4 Steps in the Hard Work of Creating Strategy

98 percent of churches in North America are not functioning with strategic clarity on how they get things done.

Every week Auxano Navigators work with leadership teams from churches across the country to help correct this glaring deficiency.

All too often, we find a threefold problem for churches that have no strategy:

  1. Churches have too many ministry or program options.
  2. The ministry options have no relationship with one another.
  3. The ministries themselves have no connection to the mission – in fact, never the two shall meet!

Is your church one of those that is lacking strategy?

Recently, I read an article on HBR.org that spoke to this situation. The authors give 4 great steps that are applicable as leaders prepare to create a strategy for their church:

No great strategy is born without careful thought. That’s why the process of planning a strategy itself is an important vehicle for setting priorities, making investment decisions, and laying out growth plans. But for many organizations, the activity has devolved into either an overexplained budget or very little meaningful substance that can be translated into action. As a result, many strategic plans end up as shelf decorations or hard-to-find files in crowded hard drives.

Since this is the season when many organizations are engaged in strategic planning, it’s just the right time to break bad habits. Here are four steps that you can take to make better use of the hard work that goes into planning a strategy:

  • Insist on experiments to test the assumptions you’ve made
  • Banish fuzzy language
  • Escape from template tyranny
  • Ask provocative questions

You can read the complete article here.

The strategy development planning process is an important part of most organizations’ operating rhythm. Your leadership challenge, however, is to make sure that it’s more than just a group exercise.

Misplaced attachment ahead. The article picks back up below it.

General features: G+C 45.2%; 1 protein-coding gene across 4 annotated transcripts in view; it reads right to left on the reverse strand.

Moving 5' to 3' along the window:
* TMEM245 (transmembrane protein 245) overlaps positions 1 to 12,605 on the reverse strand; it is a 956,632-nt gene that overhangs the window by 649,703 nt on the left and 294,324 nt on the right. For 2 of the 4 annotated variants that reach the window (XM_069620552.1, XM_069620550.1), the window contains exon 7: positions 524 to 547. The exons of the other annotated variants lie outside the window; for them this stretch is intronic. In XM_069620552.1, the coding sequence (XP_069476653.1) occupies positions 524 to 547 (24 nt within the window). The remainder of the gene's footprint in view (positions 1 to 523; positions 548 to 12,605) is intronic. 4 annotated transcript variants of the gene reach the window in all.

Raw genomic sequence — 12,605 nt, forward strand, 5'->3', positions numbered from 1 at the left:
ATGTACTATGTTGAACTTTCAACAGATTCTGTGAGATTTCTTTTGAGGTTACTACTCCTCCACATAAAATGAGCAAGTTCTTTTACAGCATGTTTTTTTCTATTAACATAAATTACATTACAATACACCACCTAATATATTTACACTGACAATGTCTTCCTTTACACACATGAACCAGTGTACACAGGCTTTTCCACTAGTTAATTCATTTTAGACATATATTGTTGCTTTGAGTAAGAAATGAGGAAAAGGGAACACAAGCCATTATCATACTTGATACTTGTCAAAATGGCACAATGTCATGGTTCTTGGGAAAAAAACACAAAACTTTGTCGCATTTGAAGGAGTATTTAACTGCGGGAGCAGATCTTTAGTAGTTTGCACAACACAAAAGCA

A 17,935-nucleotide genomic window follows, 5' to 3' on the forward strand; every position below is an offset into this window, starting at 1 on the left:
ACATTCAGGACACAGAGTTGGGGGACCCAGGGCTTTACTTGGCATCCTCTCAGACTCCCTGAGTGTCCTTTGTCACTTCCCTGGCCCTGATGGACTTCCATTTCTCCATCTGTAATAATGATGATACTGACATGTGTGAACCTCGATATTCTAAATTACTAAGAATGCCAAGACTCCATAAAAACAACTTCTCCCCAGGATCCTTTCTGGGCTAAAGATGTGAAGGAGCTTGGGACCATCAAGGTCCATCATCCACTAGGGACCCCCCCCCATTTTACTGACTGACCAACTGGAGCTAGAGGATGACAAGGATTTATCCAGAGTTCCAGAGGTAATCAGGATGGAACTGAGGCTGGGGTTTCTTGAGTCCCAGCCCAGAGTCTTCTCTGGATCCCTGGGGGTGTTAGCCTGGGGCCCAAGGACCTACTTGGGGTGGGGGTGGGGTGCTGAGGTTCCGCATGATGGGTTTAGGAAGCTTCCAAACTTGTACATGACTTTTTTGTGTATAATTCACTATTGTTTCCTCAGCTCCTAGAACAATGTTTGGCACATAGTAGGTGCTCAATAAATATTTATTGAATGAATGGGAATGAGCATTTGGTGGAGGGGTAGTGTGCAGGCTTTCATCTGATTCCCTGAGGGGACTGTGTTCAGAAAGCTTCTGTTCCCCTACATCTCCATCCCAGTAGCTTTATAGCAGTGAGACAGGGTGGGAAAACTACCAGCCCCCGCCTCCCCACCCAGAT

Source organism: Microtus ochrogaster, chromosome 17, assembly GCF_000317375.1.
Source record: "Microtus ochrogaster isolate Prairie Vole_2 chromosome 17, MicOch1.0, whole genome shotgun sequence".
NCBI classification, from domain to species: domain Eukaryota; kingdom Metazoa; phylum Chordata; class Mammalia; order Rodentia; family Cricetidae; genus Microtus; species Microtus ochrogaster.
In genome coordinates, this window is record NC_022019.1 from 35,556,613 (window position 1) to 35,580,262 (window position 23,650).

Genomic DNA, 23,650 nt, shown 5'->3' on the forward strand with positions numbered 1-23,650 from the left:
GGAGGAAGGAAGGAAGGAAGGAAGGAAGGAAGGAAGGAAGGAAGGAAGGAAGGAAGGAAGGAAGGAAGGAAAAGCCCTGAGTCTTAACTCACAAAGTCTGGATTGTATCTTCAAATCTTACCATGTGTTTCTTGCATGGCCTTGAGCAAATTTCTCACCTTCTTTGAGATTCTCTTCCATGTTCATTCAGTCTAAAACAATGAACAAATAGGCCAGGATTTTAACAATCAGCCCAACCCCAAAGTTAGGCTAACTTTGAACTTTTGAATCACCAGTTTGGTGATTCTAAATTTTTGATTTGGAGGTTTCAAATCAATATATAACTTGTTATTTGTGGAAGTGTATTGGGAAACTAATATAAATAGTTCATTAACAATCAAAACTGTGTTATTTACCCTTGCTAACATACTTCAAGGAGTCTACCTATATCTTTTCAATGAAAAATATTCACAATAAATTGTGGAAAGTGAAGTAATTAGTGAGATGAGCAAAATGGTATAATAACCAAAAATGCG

There is real beauty in clarifying, focusing, and strengthening the ministries as defined by your strategy; the people who are growing in the process will take other people along with them.

Growing people grow people. Consuming people consume programs.

>>Without stating and integrating a simple strategy, your church will remain stuck in a bottleneck of the status quo.

>>With a strategy, your church can develop its unique approach to growing disciples.

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ABOUT THE AUTHOR

VRcurator

Bob Adams is Auxano's Vision Room Curator. His background includes over 23 years as an associate/executive pastor as well as 8 years as the Lead Consultant for a church design build company.

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comment_post_ID); ?> I like it Mac and do agree with your opinions on the matter. Thanks much
 
— winston
 
comment_post_ID); ?> In this era, we have the opportunity of professional church staff today who utilize their gifting to shape the image and atmosphere of the church organization. But the 100% real impact on the church visitors is genuine evidence of changed lives by the gospel and the active growing discipleship (just as it was in the first century church). One demonstration is financially rich believers ministering equally together with poor believers (how odd, and incredibly miraculous; all humble and bow at the foot of the cross.). It is the awesome contrast of church members vocations, race, gender, age, maturity, gifting, humility that demonstrates to visitors "there is a Spirit in the place". That first-time guest list of 10 are "physical excuses", not spiritual excuses. Those don't tell the story. The condition of facilities and publicly greeting people have zero to do with it. The power of God in and through believers lives dedicated to impact other people with their relationship bridge-building of acceptance of the lost around them. Empowered believers are infectious, loving, helpful, giving, self-less, dynamic, compelling, bold, Christ-filled. As I have been in many church settings domestically and internationally, the facilities can be poor, and yet the fellowship can still be rich. We need to operate with first church humility. People come to Christ on His terms, not on our human abilities of hospitality. A huge catastrophe in a community, disaster relief brings lots of people into churches – many come to the church in those terrible conditions no matter the physical condition of the local church. Off the condition of facility, and onto the condition of God's people (living stones).... and everything else will grow.... and the other physical issues will be corrected by the staff.
 
— Russ Wright
 
comment_post_ID); ?> "While I understand the intent behind this phrase" Expound please. What do you understand to be the intent behind that phrase?
 
— Ken
 

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